For Kryhoski, the widespread failure to question Silverman’s methods feels like complicity. Her lawsuit alleges that the signs of abuse should have been visible to the people entrusted with her care, and that they had a duty to protect “vulnerable” child patients. If staff were not aware of Silverman’s behavior, then they should’ve been, Kryhoski’s suit contends — particularly because he allegedly did the same thing to Declercq (then Stefani Weisberg) more than a decade earlier. In an interview, Declercq echoed many of the allegations made in her lawsuit — namely, that Silverman repeatedly raped her when she was 14 and 15 years old, using exams as an excuse to penetrate her anally and vaginally on a near-daily basis for the eight weeks she spent in his program.
Like Kryhoski, Declercq says the abuse started during her first meeting with the doctor, when she was a freshman in high school. Suspecting she might be dealing with anorexia, a teacher suggested Declercq’s mother go see Silverman. Declercq remembers the car ride from New Jersey to Silverman’s private Manhattan practice, how her parents kept insisting, “We’re going to listen to everything the doctor has to say, we’re going to do what he wants … people are lucky to get appointments with him.” When it came time for the exam, she says Silverman barked at her to undress, and when she stopped at her underwear, he scolded her until she cried. Then he grabbed the sides of her neck, she says, and laid her on the table while staring into her eyes. “He would pinch my nipples to the point, even at this first exam, that they hurt,” she tells the Cut. “Then he would have me spread my legs so that he could examine me vaginally — I’d never been examined like that in my life. I was 14 years old. And then when I thought that was over with, he had me turn on all fours, and he did an anal exam.”
Though Declercq says she left Silverman’s office bleeding, she felt too afraid to tell her parents. She would not try until after he booked her into the hospital, when Silverman’s exams had become a regular occurrence. She says the nurses acted on the doctor’s orders, preparing his patients in advance of his visits: “‘Ready for him’ meant lying on the bed, on your back, bare-naked, with your knees open,” she notes. In the beginning, Declercq remembers Silverman pulling the curtain around her bed — like Kryhoski, Declercq alleges that the doctor kept her apart from other anorexia patients much of the time — and she remembers him stepping into her bathroom to masturbate after penetrating her, first vaginally and, eventually, anally. Toward the end of her stay, she says, he became more reckless, and “did whatever he needed to do to satisfy himself, to me.”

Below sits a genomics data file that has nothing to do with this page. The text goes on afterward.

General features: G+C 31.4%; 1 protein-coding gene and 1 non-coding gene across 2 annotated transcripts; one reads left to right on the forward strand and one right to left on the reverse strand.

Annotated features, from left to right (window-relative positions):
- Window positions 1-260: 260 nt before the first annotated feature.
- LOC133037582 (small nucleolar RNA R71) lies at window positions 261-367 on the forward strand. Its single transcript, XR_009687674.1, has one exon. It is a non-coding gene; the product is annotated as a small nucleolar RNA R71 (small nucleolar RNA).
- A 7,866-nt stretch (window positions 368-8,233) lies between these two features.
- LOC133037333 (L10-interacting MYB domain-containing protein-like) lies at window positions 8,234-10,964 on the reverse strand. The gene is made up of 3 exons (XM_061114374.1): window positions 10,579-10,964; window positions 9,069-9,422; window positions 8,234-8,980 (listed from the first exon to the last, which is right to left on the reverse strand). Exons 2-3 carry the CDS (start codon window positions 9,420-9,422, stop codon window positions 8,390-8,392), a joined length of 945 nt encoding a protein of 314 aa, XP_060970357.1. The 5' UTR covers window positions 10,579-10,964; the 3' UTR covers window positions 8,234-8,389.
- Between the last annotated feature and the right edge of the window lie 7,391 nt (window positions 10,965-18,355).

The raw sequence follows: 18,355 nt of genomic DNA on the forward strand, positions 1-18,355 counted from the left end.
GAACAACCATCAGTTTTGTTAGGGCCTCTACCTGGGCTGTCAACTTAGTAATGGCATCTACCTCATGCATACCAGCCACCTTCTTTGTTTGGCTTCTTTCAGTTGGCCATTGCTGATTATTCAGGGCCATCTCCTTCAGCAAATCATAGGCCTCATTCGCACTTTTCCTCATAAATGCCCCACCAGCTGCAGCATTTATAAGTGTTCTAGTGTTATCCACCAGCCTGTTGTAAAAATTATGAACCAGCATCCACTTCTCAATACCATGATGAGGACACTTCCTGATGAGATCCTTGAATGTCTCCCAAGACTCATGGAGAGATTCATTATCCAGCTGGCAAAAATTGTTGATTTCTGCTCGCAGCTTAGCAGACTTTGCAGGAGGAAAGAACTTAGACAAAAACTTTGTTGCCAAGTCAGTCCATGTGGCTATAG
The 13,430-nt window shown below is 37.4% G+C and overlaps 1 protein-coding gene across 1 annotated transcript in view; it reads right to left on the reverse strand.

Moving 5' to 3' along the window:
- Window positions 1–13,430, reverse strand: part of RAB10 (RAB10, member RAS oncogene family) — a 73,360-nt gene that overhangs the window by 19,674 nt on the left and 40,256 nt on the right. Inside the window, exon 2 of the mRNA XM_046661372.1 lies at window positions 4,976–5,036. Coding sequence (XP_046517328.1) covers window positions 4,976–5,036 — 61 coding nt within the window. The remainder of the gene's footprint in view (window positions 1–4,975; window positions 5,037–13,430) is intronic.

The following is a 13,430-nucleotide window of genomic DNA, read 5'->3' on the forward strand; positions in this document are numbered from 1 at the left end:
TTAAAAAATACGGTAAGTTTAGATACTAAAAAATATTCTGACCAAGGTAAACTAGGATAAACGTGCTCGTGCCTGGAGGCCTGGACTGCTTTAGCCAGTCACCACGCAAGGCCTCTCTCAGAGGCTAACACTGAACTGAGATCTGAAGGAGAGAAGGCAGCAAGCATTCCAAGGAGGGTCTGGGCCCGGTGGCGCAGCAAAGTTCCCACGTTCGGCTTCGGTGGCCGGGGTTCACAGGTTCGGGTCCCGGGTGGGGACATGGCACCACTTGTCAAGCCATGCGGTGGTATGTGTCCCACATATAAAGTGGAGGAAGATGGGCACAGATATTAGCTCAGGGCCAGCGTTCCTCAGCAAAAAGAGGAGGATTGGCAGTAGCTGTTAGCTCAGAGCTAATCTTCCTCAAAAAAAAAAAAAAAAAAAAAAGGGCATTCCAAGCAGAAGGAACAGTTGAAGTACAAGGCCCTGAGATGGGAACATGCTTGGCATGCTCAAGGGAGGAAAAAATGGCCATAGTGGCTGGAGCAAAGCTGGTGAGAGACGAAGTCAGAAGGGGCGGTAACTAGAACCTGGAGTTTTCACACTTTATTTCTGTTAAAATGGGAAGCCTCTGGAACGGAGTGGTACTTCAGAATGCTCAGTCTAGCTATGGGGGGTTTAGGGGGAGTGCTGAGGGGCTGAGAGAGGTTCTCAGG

One Sunday, during her parents’ weekly visit, she tried to tell them what was going on, not knowing Silverman had prepared them for this possibility. “This is coming, trust me. She’s going to say I’m doing these things. I assure you I’m not,” she says he told her parents, who believed him. In hindsight, she understands why: They were distraught, and here was a doctor warning them that “girls are dying all the time,” heavily implying that she might, too, if they removed her from his care. But he allegedly hammered on her unreliability as a narrator: “All my girls, they’re gonna lie. They always do. I see this all the time: She’s gonna tell you things that we know are impossible. She’s going to say horrible things about me to you, she’s going to say horrible things about you to me, you can’t believe a word that she says … These girls will say anything, these girls are liars.” The nurses seemed to agree, allegedly calling Declercq “a lying bitch.”
“I remember that,” she says. “The first time I’d ever been called a bitch in my life was in that hospital.”
Ultimately, Declercq’s complaint states, she left Silverman’s care because of a nurses’ strike; speaking to the Cut, she said her parents only agreed not to send her back when they realized that she was serious when she said she would kill herself first. After the hospital, she experienced persistent, cramping abdominal pain, which doctors waved off as a menstrual complication. But a few years later, she woke up in the middle of the night, “hemorrhaging blood,” she says. She had peritonitis (inflammation of the abdominal lining), apparently from unchecked gonorrhea, her lawsuit alleges. As a result, she had her left ovary, Fallopian tube, and a portion of her uterus removed in emergency surgery. She maintains the infection only could have come from Silverman.
For years, Declercq says, she lived with the assumption that she would not be believed. The first person who encouraged her to report his behavior to NewYork–Presbyterian was a therapist she saw when she was a college student in the mid-’80s. Declercq says that when she told hospital administration what happened, they batted down her claims as implausible from such a “well-respected” doctor. According to Declercq’s lawsuit, after leaving Silverman’s program, she developed post-traumatic stress disorder, anxiety, depression, difficulty with intimacy, lingering “feelings of worthlessness, shame, and disgust,” plus anorexia. Kryhoski, too, struggled with suicidal ideation and self-harm, and continued to seek treatment for an eating disorder she says Silverman did not even attempt to treat. Declercq agrees: When she went into the hospital, she says she weighed 112 pounds. By the time she left, she’d dropped down to 88.
Until very recently, Declercq says she felt like she “was all alone out there,” like she was the only one who’d suffered at Silverman’s hands. When she heard about Kryhoski’s case, the comfort she felt came tempered with regret: Silverman seemingly abused someone else after she tried to report him. “What hurts me the most about this is this other girl,” she says. “If one person investigated it and believed me, maybe it wouldn’t have happened to her.”